Serraj met Hafter in Abu Dhabi as part of a wide political consultation process
By Sami Zaptia.
London, 7 March 2019:
Faiez Serraj, head of Libya’s Presidential Council and Government of National Accord, revealed that he held his Abu Dhabi meeting with Khalifa Hafter, Commander of the Libyan National Army (LNA), as part of a wide consultation proccess with all parties on the Libyan political arena.
The revelation was made yesterday through his official personal spokesperson, Mohamed El-Sallak, during the weekly press conference held at the Media Department of the Prime Minister’s office in Tripoli.
Serraj was responding to some criticism on his Hafter meeting and the agreement that came out of it.
There is still a section of Libya that totally rejects and distrusts Hafter, and sees any meeting with him as a form of support and reaffirmation of his central status in Libyan politics.
These critics see Hafter as a slippery hypocrite who is on the one hand paying lip service to elections and democracy while his forces creep slowly but surely from southern Libya towards his ultimate target: Tripoli.
Respondng to this, Serraj said that he had met Hafter in order to prevent the spilling of blood and to reach a formula to avoid the country falling into conflict and military escalation.
Serraj stressed that the Abu Dhabi Hafter agreement offers the possibility of building further upon it. He did not expand on that.
He confirmed that the Hafter agreement included the curtailment of the transitional stage Libya is stuck in since 2011, the unification of state institutions, and the completion of parliamentary and presidential elections before the end of this year.
In addition, it was agreed for the need to provide the appropriate environment for conducting elections and to support the efforts of the UN envoy Ghassan Salame this regard.
Serraj also insisted on a number of constants, foremost among which is a civilian Libyan state, a non-military solution to the Libyan crisis, the peaceful circulation/transfer of power, and preventing any attempts to create sedition that would bring Libyan cities into civil war.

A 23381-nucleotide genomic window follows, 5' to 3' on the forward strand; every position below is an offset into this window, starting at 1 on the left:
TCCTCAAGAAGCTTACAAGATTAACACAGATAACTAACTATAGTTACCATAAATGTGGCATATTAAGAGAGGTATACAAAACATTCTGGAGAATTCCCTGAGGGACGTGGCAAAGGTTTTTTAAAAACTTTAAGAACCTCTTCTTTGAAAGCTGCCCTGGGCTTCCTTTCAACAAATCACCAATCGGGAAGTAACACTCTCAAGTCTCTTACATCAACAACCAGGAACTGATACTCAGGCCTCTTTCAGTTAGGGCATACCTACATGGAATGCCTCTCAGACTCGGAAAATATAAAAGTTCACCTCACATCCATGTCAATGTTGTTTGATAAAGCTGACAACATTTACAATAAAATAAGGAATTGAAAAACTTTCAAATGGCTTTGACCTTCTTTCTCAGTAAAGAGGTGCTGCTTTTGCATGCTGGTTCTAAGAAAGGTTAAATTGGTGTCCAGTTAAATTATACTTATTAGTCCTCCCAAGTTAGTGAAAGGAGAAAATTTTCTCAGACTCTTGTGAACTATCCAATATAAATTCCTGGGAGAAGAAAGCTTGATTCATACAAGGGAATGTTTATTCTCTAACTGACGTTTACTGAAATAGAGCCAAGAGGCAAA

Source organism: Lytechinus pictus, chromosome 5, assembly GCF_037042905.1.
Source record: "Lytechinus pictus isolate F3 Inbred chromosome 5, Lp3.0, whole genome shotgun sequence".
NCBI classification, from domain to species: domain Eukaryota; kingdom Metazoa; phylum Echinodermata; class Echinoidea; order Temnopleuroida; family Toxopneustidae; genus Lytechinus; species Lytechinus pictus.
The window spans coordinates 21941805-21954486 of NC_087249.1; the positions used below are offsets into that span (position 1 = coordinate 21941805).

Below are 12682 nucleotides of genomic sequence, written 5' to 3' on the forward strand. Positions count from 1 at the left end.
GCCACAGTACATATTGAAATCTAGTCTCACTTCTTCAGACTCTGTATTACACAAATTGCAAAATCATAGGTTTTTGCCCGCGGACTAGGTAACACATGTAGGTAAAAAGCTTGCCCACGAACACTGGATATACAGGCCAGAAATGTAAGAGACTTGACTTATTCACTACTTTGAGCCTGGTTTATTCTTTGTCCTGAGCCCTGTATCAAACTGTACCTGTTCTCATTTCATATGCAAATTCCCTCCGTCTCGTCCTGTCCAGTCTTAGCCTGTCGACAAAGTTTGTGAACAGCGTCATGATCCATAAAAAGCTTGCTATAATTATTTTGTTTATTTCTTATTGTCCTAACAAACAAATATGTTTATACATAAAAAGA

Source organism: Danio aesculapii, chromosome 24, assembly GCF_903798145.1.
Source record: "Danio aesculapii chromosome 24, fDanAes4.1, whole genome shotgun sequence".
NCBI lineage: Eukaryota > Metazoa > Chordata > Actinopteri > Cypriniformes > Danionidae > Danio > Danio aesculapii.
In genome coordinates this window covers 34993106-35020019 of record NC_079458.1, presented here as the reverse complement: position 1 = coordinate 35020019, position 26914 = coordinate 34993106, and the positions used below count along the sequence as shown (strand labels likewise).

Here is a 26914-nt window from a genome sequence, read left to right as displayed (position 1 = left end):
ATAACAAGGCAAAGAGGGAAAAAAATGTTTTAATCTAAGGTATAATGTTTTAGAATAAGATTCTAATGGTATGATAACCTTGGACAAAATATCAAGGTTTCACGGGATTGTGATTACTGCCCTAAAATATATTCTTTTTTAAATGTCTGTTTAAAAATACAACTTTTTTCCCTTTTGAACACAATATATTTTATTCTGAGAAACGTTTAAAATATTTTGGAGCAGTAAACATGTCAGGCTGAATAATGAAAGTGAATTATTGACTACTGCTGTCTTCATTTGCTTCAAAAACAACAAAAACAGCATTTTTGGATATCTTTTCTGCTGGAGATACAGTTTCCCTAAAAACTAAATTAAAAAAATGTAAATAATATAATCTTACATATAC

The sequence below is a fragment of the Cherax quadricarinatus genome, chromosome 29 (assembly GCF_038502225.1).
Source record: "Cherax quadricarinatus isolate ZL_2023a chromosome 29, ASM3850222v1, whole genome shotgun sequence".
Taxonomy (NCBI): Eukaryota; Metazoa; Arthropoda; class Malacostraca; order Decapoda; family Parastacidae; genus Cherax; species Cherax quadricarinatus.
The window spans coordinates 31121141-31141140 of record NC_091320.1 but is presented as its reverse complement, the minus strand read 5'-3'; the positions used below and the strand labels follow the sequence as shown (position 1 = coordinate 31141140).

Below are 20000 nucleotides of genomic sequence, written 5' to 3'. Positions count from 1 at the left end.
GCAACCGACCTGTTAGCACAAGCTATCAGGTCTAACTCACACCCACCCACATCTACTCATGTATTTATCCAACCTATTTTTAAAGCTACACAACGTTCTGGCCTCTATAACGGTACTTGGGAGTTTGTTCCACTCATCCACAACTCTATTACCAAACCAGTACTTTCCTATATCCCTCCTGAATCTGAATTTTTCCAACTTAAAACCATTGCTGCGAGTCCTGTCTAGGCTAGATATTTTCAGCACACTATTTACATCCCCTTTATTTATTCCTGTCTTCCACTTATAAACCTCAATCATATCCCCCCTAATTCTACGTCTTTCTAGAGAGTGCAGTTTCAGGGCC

Serraj stressed that there is no alternative to dialogue, negotiation, reconciliation and bridging the rift between all Libyans of all walks of life for the sake of peace and stability.
He noted that the alternative would only be a destructive war that would affect all equally with no winner and with the whole country, its people and its capabilities being the losers stressing that Libya is big enough for all its citizens and will be built with the hands of its sons and not their sponsors.
Serraj added that in parallel to the political effort, work has been done to alleviate the suffering of citizens through two simultaneous programmes of economic and security reform, explaining the emergence of some positive results of the economic reforms, represented by a reduction of the deficit, and a gradual decline in the hard currency black market exchange rate, stressing that this is a first phase that will be followed by other agreed phases.
With regard to the so-called Security Arrangements, Serraj said that the Ministry of the Interior, its agencies and all Regional Military Zones were endeavouring to complete the security arrangements successfully and to overcome any obstacles or difficulties encountered in completing them and their success in the establishment of security.
The Security Arrangements, it will be recalled, are the security policies enshrined in the 2015 Skhirate Libyan Political Agreement (LPA) which prescribed that upon entering Libya, the Presidency Council and Government of National Accord were to implement a policy whereby militias are replaced by a regular army and police and the militias’s weapons were to be removed out of all urban centres.
On the Sharara oilfield, Serraj confirmed the fruitful cooperation with the National Oil Corporation (NOC) to find possible solutions in this regard, noting that it was agreed to establish security arrangements under the supervision of the NOC and to remove all (armed Libyan) civilians from the oilfield, where force majeure had been lifted two days earlier.